Kids as young as 14 are addicted to heroin, according to experts, and now the drugs' hold on Northeast Ohio has schools on high alert.
Many schools are doing everything they can to keep students clean- that now includes random drug testing. Wellington High School, in Lorain County, is the latest to implement a policy.
Wellington Police Lieutenant, Jeff Shelton, told NewsChannel 5 heroin is a massive problem in Lorain County and in their quiet little town.
"I'm tired of seeing kids I've know since they were 5, and finding them dead, or Narcan-ing them," he said.
The school district is now doing everything they can to keep Heroin's hooks out of Wellington's youth through their brand new drug testing policy.
7th through 12th graders, who are involved in school activities, sports, or drive to school, have to take random drug tests.
"They go out to a party; peer pressure won't be there. Hey, I'm an athlete, I'm involved, I can't do this. I'm gonna be tested," Lieutenant Shelton explained.
Parents can also opt for their student to be randomly tested.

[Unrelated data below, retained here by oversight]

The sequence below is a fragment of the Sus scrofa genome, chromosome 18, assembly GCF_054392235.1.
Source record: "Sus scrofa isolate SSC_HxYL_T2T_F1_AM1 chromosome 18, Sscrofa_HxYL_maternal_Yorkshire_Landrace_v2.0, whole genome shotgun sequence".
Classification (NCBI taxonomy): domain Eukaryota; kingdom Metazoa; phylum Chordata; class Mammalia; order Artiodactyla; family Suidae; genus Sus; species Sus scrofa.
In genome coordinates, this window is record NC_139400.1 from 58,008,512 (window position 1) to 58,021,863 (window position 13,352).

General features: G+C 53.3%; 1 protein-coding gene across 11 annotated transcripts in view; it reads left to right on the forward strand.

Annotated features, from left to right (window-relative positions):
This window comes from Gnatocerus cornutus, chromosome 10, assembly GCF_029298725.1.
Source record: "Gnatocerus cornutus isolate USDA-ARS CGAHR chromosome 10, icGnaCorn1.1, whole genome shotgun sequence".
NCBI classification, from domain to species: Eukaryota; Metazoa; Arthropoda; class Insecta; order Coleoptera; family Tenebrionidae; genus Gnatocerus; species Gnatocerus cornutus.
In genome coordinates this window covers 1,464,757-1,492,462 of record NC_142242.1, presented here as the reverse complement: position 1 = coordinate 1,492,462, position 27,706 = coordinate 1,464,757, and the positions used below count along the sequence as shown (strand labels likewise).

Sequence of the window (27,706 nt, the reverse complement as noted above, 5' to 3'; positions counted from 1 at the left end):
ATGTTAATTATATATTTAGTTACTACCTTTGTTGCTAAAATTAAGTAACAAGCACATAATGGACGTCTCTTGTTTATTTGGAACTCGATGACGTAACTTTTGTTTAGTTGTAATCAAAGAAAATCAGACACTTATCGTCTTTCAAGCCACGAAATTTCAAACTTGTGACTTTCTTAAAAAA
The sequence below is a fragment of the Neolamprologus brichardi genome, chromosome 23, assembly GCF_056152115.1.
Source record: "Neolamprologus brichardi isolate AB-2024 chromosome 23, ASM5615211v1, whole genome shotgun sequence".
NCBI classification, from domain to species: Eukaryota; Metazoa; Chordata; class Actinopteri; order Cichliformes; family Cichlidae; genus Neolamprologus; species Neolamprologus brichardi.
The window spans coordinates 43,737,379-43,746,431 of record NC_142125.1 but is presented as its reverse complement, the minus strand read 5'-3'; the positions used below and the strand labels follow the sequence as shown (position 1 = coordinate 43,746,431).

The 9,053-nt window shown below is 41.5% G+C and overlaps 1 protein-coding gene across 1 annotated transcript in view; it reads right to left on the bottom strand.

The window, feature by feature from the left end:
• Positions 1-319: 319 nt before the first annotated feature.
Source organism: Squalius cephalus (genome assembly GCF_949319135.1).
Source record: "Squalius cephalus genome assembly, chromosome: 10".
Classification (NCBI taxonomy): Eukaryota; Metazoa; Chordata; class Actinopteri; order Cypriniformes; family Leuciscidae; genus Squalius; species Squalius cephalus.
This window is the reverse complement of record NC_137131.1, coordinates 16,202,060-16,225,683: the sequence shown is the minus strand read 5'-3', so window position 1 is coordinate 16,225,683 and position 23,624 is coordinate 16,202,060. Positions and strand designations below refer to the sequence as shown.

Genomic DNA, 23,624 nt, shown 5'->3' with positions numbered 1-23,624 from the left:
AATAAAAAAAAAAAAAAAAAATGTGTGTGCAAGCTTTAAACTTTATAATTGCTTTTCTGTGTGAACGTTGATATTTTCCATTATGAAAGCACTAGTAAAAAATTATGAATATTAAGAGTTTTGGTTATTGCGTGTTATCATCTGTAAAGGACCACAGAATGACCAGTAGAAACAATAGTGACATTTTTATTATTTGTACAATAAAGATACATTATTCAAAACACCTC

"It's too bad, but you've gotta be proactive," Interim Superintendent Tom Tucker told NewsChannel 5.
They're not the first school to implement a policy. Great Lakes Biomedical, the company testing in Wellington, is currently testing in 120 other Ohio schools.
A part of the policy many find interesting? It's not zero tolerance. Instead, a Wellington student who tests positive for drugs is offered help and a second chance; no suspensions and no academic penalties.
"This may give an opportunity. Something isn't lost. You can save it right away," Interim Superintendent Tom Tucker told NewsChannel 5.
Another component of the policy- reasonable suspicion. If school administration suspects a student is using drugs, they will be tested. Students that refuse a random test will be treated as a positive result.
Many told NewsChannel 5, as the drug problem worsens, programs like this become more and more important.
"I'd rather be embarrassed that my kid tested positive for drugs than be more embarrassed when it hits the newspaper and there's a funeral," Lieutenant Shelton said.